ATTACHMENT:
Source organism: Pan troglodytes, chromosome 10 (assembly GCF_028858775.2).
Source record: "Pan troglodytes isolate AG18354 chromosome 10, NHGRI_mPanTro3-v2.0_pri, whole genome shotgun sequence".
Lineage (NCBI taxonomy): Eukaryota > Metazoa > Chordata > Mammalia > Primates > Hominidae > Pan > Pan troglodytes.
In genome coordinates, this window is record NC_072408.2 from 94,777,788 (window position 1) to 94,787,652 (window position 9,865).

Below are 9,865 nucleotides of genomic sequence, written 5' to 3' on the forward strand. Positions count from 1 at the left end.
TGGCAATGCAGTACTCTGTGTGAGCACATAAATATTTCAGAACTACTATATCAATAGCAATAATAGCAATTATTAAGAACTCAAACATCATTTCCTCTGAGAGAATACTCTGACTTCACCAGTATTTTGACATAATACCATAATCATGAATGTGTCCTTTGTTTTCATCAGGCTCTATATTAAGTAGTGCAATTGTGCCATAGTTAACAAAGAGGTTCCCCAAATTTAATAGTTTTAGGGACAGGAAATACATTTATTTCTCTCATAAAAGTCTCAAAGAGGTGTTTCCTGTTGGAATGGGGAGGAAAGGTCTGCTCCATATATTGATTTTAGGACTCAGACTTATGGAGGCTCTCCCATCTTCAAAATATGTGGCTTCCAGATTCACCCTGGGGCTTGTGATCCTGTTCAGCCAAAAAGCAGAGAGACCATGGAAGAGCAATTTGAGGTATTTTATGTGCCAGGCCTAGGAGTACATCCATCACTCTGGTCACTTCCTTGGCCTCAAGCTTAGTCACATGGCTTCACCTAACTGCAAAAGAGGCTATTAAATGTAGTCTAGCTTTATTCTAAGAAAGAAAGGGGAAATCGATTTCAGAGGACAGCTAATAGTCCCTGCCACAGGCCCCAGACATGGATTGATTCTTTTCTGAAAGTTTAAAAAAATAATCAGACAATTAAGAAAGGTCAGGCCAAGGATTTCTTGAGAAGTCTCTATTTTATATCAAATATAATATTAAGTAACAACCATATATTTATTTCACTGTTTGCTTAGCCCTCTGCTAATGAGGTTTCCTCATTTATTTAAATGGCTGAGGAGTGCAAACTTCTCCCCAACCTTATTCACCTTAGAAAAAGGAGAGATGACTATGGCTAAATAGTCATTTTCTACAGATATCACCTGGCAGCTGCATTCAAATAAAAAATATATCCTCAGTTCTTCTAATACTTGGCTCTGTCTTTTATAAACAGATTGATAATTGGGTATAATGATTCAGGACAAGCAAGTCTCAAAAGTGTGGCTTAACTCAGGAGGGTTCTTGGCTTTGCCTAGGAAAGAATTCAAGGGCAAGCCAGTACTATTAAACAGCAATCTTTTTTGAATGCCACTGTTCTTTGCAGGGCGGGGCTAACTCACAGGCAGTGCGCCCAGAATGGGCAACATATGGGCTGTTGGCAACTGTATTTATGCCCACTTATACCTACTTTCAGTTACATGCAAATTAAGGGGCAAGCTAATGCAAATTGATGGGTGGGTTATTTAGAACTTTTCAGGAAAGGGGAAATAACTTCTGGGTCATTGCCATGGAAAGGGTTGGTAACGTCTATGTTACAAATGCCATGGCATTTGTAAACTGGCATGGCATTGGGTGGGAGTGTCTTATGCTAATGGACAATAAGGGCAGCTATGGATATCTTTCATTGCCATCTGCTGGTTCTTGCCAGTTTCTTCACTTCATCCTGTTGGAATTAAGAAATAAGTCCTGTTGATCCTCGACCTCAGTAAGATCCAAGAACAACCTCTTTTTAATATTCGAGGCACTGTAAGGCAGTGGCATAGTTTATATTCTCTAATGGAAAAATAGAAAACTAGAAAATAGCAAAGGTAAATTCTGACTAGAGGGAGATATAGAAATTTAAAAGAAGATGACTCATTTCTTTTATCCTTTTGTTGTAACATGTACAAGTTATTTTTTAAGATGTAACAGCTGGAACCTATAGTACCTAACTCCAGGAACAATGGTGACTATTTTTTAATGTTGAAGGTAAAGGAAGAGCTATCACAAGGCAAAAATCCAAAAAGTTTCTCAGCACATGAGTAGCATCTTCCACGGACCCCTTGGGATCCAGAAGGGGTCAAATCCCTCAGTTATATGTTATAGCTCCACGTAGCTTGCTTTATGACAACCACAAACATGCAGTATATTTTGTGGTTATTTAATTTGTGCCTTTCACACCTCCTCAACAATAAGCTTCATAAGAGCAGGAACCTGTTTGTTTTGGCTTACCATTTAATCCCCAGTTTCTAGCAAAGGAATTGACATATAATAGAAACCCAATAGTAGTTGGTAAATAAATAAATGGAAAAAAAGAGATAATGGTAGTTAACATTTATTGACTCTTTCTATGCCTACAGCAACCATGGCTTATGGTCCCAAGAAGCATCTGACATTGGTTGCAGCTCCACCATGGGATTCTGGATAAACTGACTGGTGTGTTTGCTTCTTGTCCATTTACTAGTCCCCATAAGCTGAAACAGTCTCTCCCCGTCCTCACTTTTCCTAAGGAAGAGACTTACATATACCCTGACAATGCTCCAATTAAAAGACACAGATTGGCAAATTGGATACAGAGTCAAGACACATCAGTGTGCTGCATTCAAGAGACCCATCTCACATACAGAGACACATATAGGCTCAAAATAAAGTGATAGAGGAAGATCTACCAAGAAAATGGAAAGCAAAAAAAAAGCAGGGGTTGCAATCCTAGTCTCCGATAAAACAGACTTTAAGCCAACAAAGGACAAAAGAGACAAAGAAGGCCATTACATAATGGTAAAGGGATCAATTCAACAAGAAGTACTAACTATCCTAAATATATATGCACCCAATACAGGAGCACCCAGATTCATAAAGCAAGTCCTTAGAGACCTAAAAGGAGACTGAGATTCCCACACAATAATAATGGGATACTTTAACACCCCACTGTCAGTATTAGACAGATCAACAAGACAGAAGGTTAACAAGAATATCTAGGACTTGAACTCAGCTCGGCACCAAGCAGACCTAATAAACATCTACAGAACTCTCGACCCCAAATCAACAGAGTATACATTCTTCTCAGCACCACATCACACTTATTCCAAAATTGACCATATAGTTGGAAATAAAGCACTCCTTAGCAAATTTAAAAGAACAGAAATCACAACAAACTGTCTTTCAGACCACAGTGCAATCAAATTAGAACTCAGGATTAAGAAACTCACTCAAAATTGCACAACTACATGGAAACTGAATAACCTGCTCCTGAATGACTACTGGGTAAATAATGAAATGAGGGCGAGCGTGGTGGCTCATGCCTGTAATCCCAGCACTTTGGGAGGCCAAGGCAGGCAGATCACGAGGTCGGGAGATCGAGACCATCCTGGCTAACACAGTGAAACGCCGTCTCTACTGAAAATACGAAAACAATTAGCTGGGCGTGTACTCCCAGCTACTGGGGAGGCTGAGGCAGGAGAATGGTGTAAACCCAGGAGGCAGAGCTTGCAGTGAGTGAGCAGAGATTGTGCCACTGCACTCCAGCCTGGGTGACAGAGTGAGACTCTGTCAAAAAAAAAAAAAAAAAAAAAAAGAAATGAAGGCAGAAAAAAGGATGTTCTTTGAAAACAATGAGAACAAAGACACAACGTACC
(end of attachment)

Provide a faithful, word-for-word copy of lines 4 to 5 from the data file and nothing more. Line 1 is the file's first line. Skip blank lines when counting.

In genome coordinates, this window is record NC_072408.2 from 94,777,788 (window position 1) to 94,787,652 (window position 9,865).

Below are 9,865 nucleotides of genomic sequence, written 5' to 3' on the forward strand. Positions count from 1 at the left end.